Thursday, November 18, 2010

Gay City News > Next Steps, in Albany and Washington

Gay City News > Next Steps, in Albany and Washington:


FROM THE EDITOR: Marriage equality advocacy groups showed something of a tin ear as they celebrated their success at converting State Senate seats from the “no” column to the “yes” list this year.

To be sure, five districts represented by senators who voted no last December — including three in Queens — have now elected representatives committed to supporting our right to marry. That is to the credit of the Empire State Pride Agenda, Marriage Equality New York, the Human Rights Campaign, and Fight Back NY.

It is also true that those pro-equality senators who lost their reelection bids were undone by factors wholly separate from their advocacy for gay marriage. The problem is that the number of such losses is at least one, perhaps as many as four, and in all likelihood three. Which means that the number of public Senate supporters of marriage equality will have risen by only two, to 26, in a 62-member chamber. The path to success on gay marriage in New York remains fraught, especially since, under the likely scenario, Republicans would retake the Senate. Only in the past month has the Senate GOP leader, Dean Skelos, signaled a willingness to consider allowing a second vote on the issue.

In Washington, the situation is considerably more depressing. A House of Representatives led by John Boehner holds out no realistic hope for progress on our issues — even as basic as an employment nondiscrimination measure — which stymied the current large Democratic majorities in Congress. Only the still-breathing Don’t Ask, Don’t Tell repeal effort, which could yet be approved by the lame duck Senate, offers opportunity for progress.

In this climate, there are several bottom lines our community must insist on.

In Washington, it is wholly unacceptable for President Barack Obama or Majority Leader Harry Reid to settle for anything less than passage of the Don’t Ask, Don’t Tell language already approved by the House in the Pentagon spending bill. That language was already a compromise — laying out conditions that must still be met before the policy would actually be phased out and offering no guarantee that gay and lesbian soldiers allowed to serve would enjoy nondiscrimination protection on the job.

A number of Republicans said they couldn’t vote on repeal because a special Pentagon task force studying implementation issues had not yet issued its report. That document will be available no later than December 1. There are no excuses left for anyone to dally. If this policy is not repealed, Obama, our community’s “fierce advocate,” will face LGBT voters in 2012 with only a hate crimes law and a grab bag of executive orders and actions to his credit. In a contest that will surely be hard fought, the president ought to know how risky neglecting such a key Democratic constituency is.

In Albany, we will need an all-hands strategy — that includes our friends among the Senate Democrats, those among us who are Log Cabin Republicans, and our new governor — if we are to see progress on marriage equality and transgender civil rights.

Should the three undecided races result in either a continued narrow Democratic majority or a 31-31 tie, our Senate allies, led by Tom Duane, the out gay Chelsea Democrat who is the lead sponsor on both marriage equality and the Gender Expression Non-Discrimination Act, must press for assurances that whatever governing structure the chamber establishes allows both bills to receive floor consideration when we are confident we can prevail.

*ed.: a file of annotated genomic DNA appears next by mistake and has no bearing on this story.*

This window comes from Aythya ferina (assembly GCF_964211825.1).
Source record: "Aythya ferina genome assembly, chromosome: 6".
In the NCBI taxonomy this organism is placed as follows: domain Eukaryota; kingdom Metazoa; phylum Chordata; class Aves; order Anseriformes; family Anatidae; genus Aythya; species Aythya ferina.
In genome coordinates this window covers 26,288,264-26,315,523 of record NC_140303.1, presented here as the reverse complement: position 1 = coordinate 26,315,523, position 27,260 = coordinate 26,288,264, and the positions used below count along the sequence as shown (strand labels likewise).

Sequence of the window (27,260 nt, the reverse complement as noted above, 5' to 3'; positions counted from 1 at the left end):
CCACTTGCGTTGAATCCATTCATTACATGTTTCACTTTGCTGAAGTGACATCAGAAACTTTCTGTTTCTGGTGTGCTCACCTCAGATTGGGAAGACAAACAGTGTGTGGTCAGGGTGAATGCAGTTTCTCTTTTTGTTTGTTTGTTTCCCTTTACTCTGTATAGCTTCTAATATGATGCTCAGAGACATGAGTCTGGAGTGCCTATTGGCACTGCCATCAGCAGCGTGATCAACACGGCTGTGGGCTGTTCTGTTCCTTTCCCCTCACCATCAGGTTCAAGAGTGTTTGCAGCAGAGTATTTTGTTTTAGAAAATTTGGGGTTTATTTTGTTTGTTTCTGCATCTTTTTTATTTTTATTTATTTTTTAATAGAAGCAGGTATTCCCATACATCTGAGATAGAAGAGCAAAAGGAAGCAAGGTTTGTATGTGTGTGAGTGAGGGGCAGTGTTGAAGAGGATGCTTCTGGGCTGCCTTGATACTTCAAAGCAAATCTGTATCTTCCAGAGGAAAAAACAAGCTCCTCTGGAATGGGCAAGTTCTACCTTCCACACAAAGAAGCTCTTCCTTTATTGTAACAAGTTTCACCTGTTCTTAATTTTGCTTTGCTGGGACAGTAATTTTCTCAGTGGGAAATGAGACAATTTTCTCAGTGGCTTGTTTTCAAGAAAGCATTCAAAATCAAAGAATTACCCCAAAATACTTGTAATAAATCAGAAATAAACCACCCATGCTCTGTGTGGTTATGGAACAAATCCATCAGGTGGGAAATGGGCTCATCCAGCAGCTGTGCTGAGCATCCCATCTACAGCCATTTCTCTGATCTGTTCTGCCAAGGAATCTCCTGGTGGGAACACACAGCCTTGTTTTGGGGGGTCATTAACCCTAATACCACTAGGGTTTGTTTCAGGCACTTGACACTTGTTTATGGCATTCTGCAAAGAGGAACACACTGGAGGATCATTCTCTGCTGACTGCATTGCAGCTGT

GENDA is likely at or very close to the number of votes needed for passage; its tabling by the Judiciary Committee in June was unconscionable. If Duane is to effectively lobby for more support on marriage, he must be able to assure his colleagues that their courage in stepping forward publicly will be reciprocated by a floor vote on the question.

If the Senate, as seems more likely at this moment, is led by Republicans, the onus will fall on Skelos to ensure fair treatment. When the GOP last led the Senate in 2008, leadership refused to countenance floor debate on either marriage or GENDA. At a Log Cabin Republican event on October 12, Skelos said he would take the question of holding another marriage equality debate to his conference for discussion. Though that statement has widely been misreported as a “promise” of another vote on gay marriage, Skelos made clear to Gay City News’ Duncan Osborne that he was only pledging to bring the matter up with his fellow Republicans. Clearly, advocates, especially Log Cabin, will have to work determinedly to ensure that Skelos translates a friendly cocktail party message into meaningful responsiveness to the goals of an important part of the New York State family.

Should the GOP, whose 30 members voted unanimously against marriage equality last December, take control, it will place a premium on the political capital our new governor, Andrew Cuomo, is willing to put into our battles. At the Pride Agenda Fall Dinner in Manhattan, the governor-elect said, “I don’t want to be the governor who just proposed marriage equality. I don’t want to be the governor who just lobbies for marriage equality. I don’t want to be the governor who just fights for marriage equality. I want to be the governor who signs the law that makes marriage equality a reality.”

Making something a reality in Albany is often not an easy or even pretty task. But amidst all the deal-making, often out of the public eye, the things that get done are usually what one of the major bargainers makes a priority. We must be willing to hold Governor Cuomo accountable for his priorities.

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